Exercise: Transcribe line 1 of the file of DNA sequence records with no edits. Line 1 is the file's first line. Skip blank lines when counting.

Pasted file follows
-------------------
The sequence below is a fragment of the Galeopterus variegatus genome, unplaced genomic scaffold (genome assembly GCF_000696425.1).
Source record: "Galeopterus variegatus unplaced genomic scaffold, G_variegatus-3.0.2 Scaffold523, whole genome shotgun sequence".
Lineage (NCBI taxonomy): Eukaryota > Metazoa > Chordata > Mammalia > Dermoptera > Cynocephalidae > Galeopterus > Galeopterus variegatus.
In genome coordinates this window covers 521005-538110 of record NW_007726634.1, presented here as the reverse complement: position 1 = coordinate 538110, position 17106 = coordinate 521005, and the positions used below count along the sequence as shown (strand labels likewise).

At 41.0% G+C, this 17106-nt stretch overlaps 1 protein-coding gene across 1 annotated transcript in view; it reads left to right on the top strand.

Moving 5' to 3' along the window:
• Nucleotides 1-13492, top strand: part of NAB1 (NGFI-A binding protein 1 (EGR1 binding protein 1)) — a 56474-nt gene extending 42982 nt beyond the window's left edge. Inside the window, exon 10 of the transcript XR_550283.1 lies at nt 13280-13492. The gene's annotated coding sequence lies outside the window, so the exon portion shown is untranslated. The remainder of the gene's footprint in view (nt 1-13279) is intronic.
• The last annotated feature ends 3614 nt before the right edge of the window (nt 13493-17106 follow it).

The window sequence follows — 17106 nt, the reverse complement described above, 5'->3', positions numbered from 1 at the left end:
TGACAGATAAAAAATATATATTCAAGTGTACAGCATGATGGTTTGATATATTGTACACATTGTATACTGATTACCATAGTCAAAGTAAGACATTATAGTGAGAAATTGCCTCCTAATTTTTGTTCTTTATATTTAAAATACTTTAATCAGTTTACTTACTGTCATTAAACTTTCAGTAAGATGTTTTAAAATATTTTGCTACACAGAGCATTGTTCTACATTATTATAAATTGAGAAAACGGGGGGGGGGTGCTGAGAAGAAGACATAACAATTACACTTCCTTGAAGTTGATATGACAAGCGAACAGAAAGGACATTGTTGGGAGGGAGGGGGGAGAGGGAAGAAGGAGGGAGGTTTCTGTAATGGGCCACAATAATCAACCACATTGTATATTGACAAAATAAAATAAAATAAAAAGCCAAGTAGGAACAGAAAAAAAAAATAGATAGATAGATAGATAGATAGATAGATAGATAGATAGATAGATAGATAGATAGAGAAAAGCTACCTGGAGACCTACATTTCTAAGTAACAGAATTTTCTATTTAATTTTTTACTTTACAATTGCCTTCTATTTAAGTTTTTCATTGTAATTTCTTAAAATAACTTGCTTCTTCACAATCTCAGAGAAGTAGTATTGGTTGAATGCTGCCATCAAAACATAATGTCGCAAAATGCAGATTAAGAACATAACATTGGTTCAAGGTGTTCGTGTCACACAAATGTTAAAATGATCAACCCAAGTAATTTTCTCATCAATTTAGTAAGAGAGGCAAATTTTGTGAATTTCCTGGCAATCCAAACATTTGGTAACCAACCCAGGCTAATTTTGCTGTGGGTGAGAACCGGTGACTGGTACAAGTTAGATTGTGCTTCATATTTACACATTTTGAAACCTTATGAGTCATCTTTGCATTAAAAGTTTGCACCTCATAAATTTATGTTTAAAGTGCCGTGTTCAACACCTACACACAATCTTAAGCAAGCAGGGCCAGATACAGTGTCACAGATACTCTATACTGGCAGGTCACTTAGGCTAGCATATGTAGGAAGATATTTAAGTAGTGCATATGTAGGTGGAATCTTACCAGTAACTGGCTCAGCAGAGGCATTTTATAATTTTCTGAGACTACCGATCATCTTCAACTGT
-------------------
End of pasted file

The sequence below is a fragment of the Galeopterus variegatus genome, unplaced genomic scaffold (genome assembly GCF_000696425.1).